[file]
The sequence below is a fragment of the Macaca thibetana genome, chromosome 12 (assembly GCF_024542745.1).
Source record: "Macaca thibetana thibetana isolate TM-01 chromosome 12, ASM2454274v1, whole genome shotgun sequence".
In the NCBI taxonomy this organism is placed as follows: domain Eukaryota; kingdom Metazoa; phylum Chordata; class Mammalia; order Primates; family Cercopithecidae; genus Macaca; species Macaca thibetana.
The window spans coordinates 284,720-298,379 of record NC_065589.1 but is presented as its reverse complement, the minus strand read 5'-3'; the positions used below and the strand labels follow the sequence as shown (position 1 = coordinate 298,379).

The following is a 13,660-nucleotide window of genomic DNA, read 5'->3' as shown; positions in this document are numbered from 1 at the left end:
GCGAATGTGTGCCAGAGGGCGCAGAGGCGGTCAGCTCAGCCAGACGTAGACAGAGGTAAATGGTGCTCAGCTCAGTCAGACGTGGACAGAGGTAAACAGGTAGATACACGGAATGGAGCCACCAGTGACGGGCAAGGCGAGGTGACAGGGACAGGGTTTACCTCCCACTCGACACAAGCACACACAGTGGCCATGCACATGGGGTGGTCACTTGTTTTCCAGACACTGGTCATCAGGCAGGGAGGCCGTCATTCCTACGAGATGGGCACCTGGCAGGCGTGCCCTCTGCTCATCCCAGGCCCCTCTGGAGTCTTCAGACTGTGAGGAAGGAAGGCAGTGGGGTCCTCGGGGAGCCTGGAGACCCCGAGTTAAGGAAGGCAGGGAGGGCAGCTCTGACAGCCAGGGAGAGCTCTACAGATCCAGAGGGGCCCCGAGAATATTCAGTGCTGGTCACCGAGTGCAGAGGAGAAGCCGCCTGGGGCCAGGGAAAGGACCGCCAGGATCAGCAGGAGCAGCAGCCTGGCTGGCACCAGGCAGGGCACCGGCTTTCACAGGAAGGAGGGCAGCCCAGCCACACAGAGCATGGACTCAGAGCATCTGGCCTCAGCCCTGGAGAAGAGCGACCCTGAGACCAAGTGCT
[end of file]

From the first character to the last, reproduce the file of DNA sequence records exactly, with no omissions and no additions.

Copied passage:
The sequence below is a fragment of the Macaca thibetana genome, chromosome 12 (assembly GCF_024542745.1).
Source record: "Macaca thibetana thibetana isolate TM-01 chromosome 12, ASM2454274v1, whole genome shotgun sequence".
In the NCBI taxonomy this organism is placed as follows: domain Eukaryota; kingdom Metazoa; phylum Chordata; class Mammalia; order Primates; family Cercopithecidae; genus Macaca; species Macaca thibetana.
The window spans coordinates 284,720-298,379 of record NC_065589.1 but is presented as its reverse complement, the minus strand read 5'-3'; the positions used below and the strand labels follow the sequence as shown (position 1 = coordinate 298,379).

The following is a 13,660-nucleotide window of genomic DNA, read 5'->3' as shown; positions in this document are numbered from 1 at the left end:
GCGAATGTGTGCCAGAGGGCGCAGAGGCGGTCAGCTCAGCCAGACGTAGACAGAGGTAAATGGTGCTCAGCTCAGTCAGACGTGGACAGAGGTAAACAGGTAGATACACGGAATGGAGCCACCAGTGACGGGCAAGGCGAGGTGACAGGGACAGGGTTTACCTCCCACTCGACACAAGCACACACAGTGGCCATGCACATGGGGTGGTCACTTGTTTTCCAGACACTGGTCATCAGGCAGGGAGGCCGTCATTCCTACGAGATGGGCACCTGGCAGGCGTGCCCTCTGCTCATCCCAGGCCCCTCTGGAGTCTTCAGACTGTGAGGAAGGAAGGCAGTGGGGTCCTCGGGGAGCCTGGAGACCCCGAGTTAAGGAAGGCAGGGAGGGCAGCTCTGACAGCCAGGGAGAGCTCTACAGATCCAGAGGGGCCCCGAGAATATTCAGTGCTGGTCACCGAGTGCAGAGGAGAAGCCGCCTGGGGCCAGGGAAAGGACCGCCAGGATCAGCAGGAGCAGCAGCCTGGCTGGCACCAGGCAGGGCACCGGCTTTCACAGGAAGGAGGGCAGCCCAGCCACACAGAGCATGGACTCAGAGCATCTGGCCTCAGCCCTGGAGAAGAGCGACCCTGAGACCAAGTGCT